As a writer and director, Luc Besson has come up with some truly engaging heroines. He previously directed Michelle Yeoh as Aung San Suu Kyi in The Lady, and he tackled French comic book heroineAdèle Blanc-Sec. Going back further and we have The Messenger: The Story of Joan of Arc and The Fifth Element with Milla Jovovich, he introduced us to Natalie Portman in Léon: The Professional, and then there’s his most resilient creation La Femme Nikita (1990) which spawned a US remake in 1993, a Hong Kong remake in 1991 (that had a sequel), a TV series with Peta Wilson (5 seasons) and a current TV series with Maggie Q. For a track record, there are hits and misses.
I like his work (ever since Subway) and will probably see everything else he’ll come up with, especially if he’s handling writing and directing – yes, even The Family which I felt he might have been to slavish to the book and didn’t push the finale just that little bit further.
Lucy puts Besson on some familiar turf with an engaging female lead and some popping action beats. Aside from little niggling detail we have to take on faith – that Lucy is a student, which might make her much younger than the lead actress – it’s Scarlett Johansson’s screen presence that carries the movie through as Lucy begins to evolve. That happens when Lucy is exposed to some synthetic drugs that unleashes the potential of her mind. Where the movie goes with this is not what you’d expect. Certain ideas and concepts are played with here leading to a finale that fans of classic science fiction might appreciate.
Besson has admitted that this is a project he’s been working on for the last ten years and given how science can advance, there are some out-dated ideas Human Beings use 10% of their brain capacity? At the start, Lucy appears to be operating on 2% if we follow the narrative count on the screen. Much of the ‘science’ exposition is delivered by the authoritative god-like voice – and presence – of Morgan Freeman (if you’re going to be typecast, it’s not a bad gig), who probably best reflects the befuddlement of the audience as Lucy continues to evolve. Bad guy duties are courtesy of Min-Sik Choi, who enters the story looking like an slightly pudgy asian Gary Oldman stepping out of Léon: The Professional (see trailer below). Not quite as crazy or insane but menacing all the same. On the side of the law, recruited by Lucy, is Amr Waked’s Pierre del Rio who brings some comic relief, not as a inept cop, but more one who is way out of his depth. There in lies Besson’s typical absurdist humour.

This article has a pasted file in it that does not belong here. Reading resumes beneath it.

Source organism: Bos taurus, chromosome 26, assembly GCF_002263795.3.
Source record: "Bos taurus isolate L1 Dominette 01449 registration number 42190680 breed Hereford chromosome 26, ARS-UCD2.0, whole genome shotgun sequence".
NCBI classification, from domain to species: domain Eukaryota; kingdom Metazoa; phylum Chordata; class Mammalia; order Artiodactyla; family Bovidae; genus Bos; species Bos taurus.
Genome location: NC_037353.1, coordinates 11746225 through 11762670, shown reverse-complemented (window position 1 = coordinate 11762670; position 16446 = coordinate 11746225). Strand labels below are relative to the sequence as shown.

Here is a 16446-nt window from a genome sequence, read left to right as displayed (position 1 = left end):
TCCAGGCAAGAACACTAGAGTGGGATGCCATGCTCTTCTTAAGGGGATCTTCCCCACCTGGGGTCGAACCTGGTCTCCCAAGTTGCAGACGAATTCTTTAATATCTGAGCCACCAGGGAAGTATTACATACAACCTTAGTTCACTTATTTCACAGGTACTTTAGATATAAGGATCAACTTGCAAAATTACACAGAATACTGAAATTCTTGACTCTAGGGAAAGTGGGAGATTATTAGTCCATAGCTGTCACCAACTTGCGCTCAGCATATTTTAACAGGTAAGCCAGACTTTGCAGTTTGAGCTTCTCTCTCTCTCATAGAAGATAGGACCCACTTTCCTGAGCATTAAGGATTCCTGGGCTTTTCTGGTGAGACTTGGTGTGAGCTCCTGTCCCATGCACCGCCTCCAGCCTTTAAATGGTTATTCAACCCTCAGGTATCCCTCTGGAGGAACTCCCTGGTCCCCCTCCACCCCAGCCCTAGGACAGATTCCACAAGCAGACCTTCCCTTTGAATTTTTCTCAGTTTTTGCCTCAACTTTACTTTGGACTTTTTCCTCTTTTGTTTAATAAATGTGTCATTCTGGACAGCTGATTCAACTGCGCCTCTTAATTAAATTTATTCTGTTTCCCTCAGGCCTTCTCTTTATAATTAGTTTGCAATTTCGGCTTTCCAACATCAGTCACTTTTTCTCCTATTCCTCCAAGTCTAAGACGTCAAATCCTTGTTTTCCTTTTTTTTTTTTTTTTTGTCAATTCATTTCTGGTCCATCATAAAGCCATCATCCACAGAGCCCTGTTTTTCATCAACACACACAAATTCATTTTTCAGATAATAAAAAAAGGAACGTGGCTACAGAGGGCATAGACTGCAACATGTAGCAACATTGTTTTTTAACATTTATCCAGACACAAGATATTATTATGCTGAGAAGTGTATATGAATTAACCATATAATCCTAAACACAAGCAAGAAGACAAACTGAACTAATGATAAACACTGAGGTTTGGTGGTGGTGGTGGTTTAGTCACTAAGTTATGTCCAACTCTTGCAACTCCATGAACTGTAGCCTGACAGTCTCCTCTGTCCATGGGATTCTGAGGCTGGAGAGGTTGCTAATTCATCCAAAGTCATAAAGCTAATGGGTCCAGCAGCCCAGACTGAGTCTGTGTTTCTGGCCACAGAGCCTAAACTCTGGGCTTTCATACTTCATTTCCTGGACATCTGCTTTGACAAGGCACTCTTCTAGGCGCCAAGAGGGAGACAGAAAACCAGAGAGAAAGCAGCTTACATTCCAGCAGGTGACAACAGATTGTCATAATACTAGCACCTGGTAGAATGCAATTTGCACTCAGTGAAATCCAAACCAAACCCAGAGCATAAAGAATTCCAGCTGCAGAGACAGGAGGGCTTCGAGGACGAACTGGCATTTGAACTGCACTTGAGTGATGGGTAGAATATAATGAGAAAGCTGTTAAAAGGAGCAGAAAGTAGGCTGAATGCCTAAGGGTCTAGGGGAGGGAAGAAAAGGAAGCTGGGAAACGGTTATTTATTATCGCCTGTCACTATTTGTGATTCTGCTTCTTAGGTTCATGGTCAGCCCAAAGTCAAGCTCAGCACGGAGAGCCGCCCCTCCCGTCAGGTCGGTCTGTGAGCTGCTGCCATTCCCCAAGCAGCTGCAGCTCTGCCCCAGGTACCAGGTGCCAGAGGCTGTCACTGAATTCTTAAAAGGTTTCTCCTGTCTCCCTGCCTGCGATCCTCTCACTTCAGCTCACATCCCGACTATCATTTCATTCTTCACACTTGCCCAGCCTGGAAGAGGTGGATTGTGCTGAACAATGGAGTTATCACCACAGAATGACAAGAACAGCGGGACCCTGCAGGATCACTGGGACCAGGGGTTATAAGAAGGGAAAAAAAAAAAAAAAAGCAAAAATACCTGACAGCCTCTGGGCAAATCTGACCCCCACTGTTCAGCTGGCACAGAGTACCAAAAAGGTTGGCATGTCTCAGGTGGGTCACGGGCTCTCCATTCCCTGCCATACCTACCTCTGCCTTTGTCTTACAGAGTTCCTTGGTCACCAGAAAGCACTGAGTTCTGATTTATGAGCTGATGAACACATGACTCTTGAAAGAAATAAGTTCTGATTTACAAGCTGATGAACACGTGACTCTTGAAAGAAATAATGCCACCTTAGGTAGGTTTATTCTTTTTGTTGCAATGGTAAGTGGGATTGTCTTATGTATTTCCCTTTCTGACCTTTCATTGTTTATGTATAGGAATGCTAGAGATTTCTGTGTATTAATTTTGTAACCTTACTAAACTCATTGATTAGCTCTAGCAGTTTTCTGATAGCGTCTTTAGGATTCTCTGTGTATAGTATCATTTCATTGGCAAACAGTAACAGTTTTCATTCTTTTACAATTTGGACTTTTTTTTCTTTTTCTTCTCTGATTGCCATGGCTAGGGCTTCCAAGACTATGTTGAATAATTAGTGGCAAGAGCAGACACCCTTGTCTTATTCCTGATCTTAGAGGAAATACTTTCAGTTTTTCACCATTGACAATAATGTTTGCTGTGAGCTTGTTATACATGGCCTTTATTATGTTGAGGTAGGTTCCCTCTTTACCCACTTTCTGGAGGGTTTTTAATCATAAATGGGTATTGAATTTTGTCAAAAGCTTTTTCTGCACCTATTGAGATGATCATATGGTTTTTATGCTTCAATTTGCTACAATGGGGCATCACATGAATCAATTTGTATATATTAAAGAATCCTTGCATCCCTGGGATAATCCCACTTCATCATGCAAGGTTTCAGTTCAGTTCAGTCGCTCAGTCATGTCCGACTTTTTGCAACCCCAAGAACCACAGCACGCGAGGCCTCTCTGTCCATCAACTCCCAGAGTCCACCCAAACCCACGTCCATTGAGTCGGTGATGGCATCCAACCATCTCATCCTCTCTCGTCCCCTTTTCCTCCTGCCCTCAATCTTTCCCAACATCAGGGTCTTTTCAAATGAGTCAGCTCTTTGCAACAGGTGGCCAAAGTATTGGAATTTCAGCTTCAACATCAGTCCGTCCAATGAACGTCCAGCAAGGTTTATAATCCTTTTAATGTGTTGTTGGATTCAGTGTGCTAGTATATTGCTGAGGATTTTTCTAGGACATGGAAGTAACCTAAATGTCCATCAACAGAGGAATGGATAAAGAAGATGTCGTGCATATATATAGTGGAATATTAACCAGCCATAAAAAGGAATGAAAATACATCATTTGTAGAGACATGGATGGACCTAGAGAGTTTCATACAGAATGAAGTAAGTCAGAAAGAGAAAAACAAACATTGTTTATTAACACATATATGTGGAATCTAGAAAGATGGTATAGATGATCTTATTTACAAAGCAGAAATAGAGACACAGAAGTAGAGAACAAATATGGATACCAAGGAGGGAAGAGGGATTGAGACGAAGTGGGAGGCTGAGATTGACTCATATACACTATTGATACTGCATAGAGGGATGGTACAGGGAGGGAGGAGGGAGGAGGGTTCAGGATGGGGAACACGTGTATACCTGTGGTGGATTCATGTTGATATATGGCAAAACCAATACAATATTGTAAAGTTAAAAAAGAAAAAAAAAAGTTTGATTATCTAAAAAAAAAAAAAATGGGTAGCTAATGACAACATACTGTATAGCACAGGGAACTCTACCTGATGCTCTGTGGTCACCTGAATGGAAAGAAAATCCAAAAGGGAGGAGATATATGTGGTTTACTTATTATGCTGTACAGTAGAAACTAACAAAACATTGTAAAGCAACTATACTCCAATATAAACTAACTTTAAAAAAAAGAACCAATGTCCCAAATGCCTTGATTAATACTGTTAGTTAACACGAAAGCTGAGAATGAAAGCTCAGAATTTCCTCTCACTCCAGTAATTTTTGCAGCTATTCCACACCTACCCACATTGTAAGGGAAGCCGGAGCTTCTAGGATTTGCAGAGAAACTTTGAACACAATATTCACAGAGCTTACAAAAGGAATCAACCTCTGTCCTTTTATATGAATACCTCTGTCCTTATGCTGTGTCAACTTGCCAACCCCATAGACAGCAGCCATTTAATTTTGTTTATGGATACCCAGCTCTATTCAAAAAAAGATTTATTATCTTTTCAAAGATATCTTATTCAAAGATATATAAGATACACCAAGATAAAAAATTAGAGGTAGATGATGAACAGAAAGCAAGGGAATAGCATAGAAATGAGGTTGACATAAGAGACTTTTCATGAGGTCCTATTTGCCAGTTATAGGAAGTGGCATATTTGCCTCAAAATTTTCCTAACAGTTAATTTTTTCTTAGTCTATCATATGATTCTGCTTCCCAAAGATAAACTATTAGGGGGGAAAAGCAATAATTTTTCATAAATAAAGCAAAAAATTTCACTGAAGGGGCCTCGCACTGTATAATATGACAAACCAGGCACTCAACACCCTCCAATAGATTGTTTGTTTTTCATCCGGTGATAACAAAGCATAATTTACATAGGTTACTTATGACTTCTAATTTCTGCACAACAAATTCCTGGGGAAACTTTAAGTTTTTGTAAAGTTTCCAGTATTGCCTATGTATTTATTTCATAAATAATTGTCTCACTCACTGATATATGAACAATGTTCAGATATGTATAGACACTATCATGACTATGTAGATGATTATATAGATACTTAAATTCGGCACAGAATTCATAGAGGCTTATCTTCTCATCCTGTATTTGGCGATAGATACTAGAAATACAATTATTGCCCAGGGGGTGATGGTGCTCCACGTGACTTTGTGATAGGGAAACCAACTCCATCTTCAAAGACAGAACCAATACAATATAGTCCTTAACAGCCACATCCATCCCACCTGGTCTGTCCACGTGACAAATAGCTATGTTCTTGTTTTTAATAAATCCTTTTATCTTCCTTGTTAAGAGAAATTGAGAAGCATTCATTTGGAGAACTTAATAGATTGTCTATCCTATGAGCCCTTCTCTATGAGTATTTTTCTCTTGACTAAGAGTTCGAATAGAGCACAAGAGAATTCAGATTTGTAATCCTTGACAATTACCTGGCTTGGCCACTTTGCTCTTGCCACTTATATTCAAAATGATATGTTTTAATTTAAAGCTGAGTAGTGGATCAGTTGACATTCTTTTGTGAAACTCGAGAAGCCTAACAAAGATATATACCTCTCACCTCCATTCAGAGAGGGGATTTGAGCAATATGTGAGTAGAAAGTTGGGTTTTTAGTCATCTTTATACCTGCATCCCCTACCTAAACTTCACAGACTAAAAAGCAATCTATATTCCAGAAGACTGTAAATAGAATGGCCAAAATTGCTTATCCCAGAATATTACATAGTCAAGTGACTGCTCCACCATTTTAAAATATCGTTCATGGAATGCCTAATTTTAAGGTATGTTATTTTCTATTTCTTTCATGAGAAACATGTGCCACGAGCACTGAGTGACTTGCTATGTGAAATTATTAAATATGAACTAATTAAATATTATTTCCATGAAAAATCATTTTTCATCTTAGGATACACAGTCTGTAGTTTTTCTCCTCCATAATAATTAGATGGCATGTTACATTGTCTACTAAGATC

The influences of comic books and anime (Akira comes to mind at several points) are apparent as are Besson’s touch of humour and his handling of action set-pieces, from vehicular mayhem to bullet-ballets (see oh-so-many of his EuropaCorp/Digital Factory movies). The movie runs a brisk 90 minutes buoyed mainly by Johansson, and Eric Serra’s driving score. There are some impressive effects work courtesy of ILM. All that may appeal to fans of Besson’s work of even those who enjoy comic book action films. The science fiction elements and the nature of the ending, thought provoking as it may be, may turn a few audience members off. That doesn’t mean it’s not enjoyable, because it’s always cool to have Scarlett Johansson kicking-ass on screen.
Stars Scarlett Johansson, Morgan Freeman, Min-Sik Choi, Amr Waked
Directed by Luc Besson